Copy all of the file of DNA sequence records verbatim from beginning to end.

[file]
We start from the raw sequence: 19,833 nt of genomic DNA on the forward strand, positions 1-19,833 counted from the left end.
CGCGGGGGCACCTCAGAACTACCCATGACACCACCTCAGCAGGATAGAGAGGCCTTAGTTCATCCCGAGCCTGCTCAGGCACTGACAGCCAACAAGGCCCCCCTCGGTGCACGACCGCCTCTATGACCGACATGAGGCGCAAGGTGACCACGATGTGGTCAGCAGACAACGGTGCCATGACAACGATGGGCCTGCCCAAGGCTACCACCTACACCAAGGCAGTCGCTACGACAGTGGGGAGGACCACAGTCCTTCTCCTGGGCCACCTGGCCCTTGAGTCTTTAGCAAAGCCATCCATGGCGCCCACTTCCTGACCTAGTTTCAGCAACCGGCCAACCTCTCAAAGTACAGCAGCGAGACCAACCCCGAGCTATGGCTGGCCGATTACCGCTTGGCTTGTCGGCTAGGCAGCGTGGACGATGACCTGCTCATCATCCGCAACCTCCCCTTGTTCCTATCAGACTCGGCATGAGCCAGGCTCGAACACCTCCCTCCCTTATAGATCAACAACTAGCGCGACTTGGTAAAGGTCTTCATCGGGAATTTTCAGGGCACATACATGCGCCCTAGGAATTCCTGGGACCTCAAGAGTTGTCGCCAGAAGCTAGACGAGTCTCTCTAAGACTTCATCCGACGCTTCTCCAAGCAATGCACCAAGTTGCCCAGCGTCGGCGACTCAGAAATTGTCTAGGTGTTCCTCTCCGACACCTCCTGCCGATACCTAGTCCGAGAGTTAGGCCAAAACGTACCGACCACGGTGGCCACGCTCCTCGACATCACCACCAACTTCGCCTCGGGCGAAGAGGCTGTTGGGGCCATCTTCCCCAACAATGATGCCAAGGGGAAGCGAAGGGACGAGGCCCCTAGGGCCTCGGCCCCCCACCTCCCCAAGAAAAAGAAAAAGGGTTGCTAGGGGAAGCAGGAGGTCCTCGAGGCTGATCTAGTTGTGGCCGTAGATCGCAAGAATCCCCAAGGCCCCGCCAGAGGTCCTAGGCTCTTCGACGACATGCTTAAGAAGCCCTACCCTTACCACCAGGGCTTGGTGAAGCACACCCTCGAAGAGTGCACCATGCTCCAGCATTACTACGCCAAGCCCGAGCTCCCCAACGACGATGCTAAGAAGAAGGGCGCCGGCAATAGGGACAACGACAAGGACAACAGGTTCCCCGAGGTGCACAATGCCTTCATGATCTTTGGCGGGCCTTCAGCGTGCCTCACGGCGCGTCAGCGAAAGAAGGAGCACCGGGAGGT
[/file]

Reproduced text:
We start from the raw sequence: 19,833 nt of genomic DNA on the forward strand, positions 1-19,833 counted from the left end.
CGCGGGGGCACCTCAGAACTACCCATGACACCACCTCAGCAGGATAGAGAGGCCTTAGTTCATCCCGAGCCTGCTCAGGCACTGACAGCCAACAAGGCCCCCCTCGGTGCACGACCGCCTCTATGACCGACATGAGGCGCAAGGTGACCACGATGTGGTCAGCAGACAACGGTGCCATGACAACGATGGGCCTGCCCAAGGCTACCACCTACACCAAGGCAGTCGCTACGACAGTGGGGAGGACCACAGTCCTTCTCCTGGGCCACCTGGCCCTTGAGTCTTTAGCAAAGCCATCCATGGCGCCCACTTCCTGACCTAGTTTCAGCAACCGGCCAACCTCTCAAAGTACAGCAGCGAGACCAACCCCGAGCTATGGCTGGCCGATTACCGCTTGGCTTGTCGGCTAGGCAGCGTGGACGATGACCTGCTCATCATCCGCAACCTCCCCTTGTTCCTATCAGACTCGGCATGAGCCAGGCTCGAACACCTCCCTCCCTTATAGATCAACAACTAGCGCGACTTGGTAAAGGTCTTCATCGGGAATTTTCAGGGCACATACATGCGCCCTAGGAATTCCTGGGACCTCAAGAGTTGTCGCCAGAAGCTAGACGAGTCTCTCTAAGACTTCATCCGACGCTTCTCCAAGCAATGCACCAAGTTGCCCAGCGTCGGCGACTCAGAAATTGTCTAGGTGTTCCTCTCCGACACCTCCTGCCGATACCTAGTCCGAGAGTTAGGCCAAAACGTACCGACCACGGTGGCCACGCTCCTCGACATCACCACCAACTTCGCCTCGGGCGAAGAGGCTGTTGGGGCCATCTTCCCCAACAATGATGCCAAGGGGAAGCGAAGGGACGAGGCCCCTAGGGCCTCGGCCCCCCACCTCCCCAAGAAAAAGAAAAAGGGTTGCTAGGGGAAGCAGGAGGTCCTCGAGGCTGATCTAGTTGTGGCCGTAGATCGCAAGAATCCCCAAGGCCCCGCCAGAGGTCCTAGGCTCTTCGACGACATGCTTAAGAAGCCCTACCCTTACCACCAGGGCTTGGTGAAGCACACCCTCGAAGAGTGCACCATGCTCCAGCATTACTACGCCAAGCCCGAGCTCCCCAACGACGATGCTAAGAAGAAGGGCGCCGGCAATAGGGACAACGACAAGGACAACAGGTTCCCCGAGGTGCACAATGCCTTCATGATCTTTGGCGGGCCTTCAGCGTGCCTCACGGCGCGTCAGCGAAAGAAGGAGCACCGGGAGGT